Defining an Update Methodology (Part III)

This is the third post in a short series on determining an appropriate enterprise-wide project update methodology….or actually, just determining an appropriate project update methodology – as what I am writing about could be implemented on a single project just as well as across a large number of projects.

In the previous posts, I talked about reviewing some of the organizational factors that might influence how the update process is structured.  I then went into the Microsoft Project client to review some of the settings that control how updates are applied.

In this post, I’d like to continue looking at the mechanics that govern how updates get entered in the system.

On Setting the Status Date…

First off, the status date is a critical bit of the update methodology.  I am constantly amazed by end users who attempt to update their schedules without using the status date.  Personally, I don’t really understand how such a thing is possible.

Put simply, the status date is the last date upon which the the data input into the schedule model was complete.  If we update the schedule every Friday, and today is Wednesday, then the last status date would be the previous Friday.

The issue with the status date is that when it is used in a Project schedule that doesn’t display the time, simply entering a date will default the status date to 8AM of that date.  So if I enter Friday as 12/16/2011, then the system will assign a default of 12/16/2011 8:00AM, which in a traditional corporate calendar translates essentially into 12/15/2011 5:00 PM.  Depending on the specific update methodology, this may get confusing.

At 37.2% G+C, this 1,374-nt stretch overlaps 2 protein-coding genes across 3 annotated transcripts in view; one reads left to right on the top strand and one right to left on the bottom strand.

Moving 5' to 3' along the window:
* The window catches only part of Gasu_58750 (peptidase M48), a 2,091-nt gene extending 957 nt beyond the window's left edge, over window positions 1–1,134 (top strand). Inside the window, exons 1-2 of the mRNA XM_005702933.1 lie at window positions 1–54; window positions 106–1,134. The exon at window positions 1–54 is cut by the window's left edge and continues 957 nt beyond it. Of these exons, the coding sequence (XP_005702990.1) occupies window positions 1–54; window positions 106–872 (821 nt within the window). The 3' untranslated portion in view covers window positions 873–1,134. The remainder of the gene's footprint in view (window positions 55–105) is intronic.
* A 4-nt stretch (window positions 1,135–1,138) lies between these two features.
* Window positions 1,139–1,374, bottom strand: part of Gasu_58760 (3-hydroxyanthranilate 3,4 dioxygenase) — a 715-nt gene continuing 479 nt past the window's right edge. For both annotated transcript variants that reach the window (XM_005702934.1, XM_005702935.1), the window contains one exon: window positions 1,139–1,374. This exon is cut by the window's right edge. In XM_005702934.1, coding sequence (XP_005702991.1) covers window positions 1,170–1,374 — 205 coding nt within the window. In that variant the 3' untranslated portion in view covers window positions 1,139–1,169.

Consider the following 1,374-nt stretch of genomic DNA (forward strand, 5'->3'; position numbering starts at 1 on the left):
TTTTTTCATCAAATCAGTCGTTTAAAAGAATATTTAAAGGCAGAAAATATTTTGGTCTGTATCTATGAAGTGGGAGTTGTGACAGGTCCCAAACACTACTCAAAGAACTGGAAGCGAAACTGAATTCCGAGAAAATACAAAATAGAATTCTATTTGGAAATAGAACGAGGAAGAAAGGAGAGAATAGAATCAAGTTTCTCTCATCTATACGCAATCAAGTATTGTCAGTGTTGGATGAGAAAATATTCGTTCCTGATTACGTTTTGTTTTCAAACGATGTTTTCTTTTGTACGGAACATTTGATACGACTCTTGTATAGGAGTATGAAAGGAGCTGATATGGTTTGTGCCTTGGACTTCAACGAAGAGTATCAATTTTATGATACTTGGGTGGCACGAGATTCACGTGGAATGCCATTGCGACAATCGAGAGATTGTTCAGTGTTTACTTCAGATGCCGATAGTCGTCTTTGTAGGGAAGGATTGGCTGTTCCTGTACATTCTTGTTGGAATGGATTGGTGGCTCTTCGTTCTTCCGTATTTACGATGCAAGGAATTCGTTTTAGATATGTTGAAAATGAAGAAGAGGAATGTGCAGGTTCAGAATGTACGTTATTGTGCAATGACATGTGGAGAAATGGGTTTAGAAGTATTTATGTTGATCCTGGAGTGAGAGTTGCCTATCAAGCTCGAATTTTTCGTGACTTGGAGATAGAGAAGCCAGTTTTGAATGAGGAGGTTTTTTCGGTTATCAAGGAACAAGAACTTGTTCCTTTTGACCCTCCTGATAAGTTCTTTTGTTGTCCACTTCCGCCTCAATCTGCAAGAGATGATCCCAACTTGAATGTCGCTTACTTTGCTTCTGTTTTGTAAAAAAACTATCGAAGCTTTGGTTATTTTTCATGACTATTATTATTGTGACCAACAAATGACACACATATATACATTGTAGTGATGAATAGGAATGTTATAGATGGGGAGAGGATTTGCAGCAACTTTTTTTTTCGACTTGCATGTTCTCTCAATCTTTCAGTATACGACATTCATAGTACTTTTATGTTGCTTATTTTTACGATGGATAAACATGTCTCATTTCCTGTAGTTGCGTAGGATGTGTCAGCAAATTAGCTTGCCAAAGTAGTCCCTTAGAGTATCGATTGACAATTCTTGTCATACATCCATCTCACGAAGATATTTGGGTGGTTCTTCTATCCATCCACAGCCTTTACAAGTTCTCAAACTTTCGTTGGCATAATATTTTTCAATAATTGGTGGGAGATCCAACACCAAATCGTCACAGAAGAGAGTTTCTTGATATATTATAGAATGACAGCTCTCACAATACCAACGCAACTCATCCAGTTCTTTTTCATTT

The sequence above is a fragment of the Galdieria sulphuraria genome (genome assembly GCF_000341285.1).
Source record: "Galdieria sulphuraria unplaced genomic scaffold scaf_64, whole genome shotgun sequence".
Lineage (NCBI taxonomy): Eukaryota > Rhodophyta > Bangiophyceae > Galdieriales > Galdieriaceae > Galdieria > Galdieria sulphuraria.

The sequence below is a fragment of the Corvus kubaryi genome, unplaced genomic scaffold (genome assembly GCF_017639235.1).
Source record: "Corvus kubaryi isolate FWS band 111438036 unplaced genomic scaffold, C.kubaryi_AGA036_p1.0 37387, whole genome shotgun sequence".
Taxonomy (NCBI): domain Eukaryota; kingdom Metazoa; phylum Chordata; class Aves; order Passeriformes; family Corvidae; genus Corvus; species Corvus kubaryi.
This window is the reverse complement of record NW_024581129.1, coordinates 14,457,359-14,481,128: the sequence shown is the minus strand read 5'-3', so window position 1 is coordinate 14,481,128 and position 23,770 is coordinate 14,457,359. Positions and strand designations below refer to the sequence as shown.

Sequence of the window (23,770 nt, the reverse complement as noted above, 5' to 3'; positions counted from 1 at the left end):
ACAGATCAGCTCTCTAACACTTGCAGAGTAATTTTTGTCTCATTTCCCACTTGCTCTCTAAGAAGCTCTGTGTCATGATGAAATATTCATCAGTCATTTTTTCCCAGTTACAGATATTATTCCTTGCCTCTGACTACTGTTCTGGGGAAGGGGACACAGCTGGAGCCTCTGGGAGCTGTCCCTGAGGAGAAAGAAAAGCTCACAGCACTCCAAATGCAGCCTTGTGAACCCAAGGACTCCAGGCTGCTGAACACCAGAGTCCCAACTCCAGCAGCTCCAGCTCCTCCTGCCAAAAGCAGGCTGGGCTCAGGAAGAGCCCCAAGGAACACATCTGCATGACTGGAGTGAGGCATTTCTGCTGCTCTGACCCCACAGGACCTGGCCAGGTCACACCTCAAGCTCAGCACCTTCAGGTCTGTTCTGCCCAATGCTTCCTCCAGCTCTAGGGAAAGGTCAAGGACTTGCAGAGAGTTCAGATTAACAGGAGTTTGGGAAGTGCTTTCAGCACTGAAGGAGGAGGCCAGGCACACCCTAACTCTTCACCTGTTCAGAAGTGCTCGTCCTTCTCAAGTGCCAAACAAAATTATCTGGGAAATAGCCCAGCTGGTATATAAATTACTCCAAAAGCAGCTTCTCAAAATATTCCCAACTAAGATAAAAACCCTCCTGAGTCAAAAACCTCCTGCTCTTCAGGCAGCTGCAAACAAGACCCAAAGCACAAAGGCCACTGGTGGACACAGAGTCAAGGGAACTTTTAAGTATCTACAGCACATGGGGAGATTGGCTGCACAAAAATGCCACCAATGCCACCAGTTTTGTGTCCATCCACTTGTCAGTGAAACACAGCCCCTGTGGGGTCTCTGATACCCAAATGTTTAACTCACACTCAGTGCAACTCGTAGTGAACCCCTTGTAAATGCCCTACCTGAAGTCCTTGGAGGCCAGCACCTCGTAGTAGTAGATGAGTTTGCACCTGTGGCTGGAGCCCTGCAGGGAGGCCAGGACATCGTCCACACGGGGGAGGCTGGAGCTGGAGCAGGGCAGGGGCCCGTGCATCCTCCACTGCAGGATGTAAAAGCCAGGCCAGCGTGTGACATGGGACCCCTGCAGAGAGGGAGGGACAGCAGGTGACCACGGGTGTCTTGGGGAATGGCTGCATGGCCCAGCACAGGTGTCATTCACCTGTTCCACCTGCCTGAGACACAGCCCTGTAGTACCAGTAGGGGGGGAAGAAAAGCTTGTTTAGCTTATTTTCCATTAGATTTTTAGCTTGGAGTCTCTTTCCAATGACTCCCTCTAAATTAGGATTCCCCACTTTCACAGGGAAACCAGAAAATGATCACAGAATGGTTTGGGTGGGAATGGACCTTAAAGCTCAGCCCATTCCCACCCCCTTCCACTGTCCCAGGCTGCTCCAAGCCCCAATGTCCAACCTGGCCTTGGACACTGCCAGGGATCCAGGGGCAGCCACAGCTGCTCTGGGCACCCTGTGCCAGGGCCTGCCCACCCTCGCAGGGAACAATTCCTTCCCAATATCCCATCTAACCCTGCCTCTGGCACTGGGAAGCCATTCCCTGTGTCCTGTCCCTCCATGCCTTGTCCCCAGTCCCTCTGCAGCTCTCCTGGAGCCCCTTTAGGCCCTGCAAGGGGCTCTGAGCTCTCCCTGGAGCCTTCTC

Take the following example….in a construction scenario, I am importing Actual Costs from an external application and applying them to the project, having them accrue as of the status date.  If I update my schedules monthly at the end of the month, and I set my status date for 12/31/2011, then the system will accrue all costs as of 12/30/2011 and not as of 12/31/2011.  In theory, no status will appear on that day.

For this reason, I’d recommend as best practice either specifying the status date as 5:00 PM on a specific date or simply set the status date for the day after the “real” status date.  In an IT project, where I update the schedule each Friday, I would simply set the status date to the Saturday following to make updates easier.  In a construction project where I update at month end, I would set the status date to the first of the month following.

Lastly, here’s a trick to get the status date to appear in your schedule…and a filter to show in progress tasks…

Identifying Tasks to Update

So now we’ve identified how to enter the status date properly, the next issue lies in identifying which tasks need to be updated.  In theory, depending on your schedule granularity, you probably will never have to update more than a couple of tasks each update cycle.  If you set up your schedule properly, with the appropriate dependencies, updating the in progress tasks each cycle will result in an up to date schedule model.

My recommendation is to simply develop a filter or a view that will identify any task that requires updating.  This process has been made a bit more complicated with the introduction of manual scheduling in Project 2010 which necessitated the conversion of the default Start field to a Text field.  In 2010, the way around this is to develop a filter on the Scheduled Start field.  (Click here for more on that…)

This is also complicated by the fact that the Status Date is not available as a task level field.  Hence, the first step is to make the status date available for use in a filter.  To  do this, we use a custom Date field, and set it equal to the Status Date.


Then we create a filter that looks something like this:


…and I think that’s that.  Now we have the stage set, let’s get back to some process discussion with my next post on the topic….

Defining an Update Methodology (Part III)

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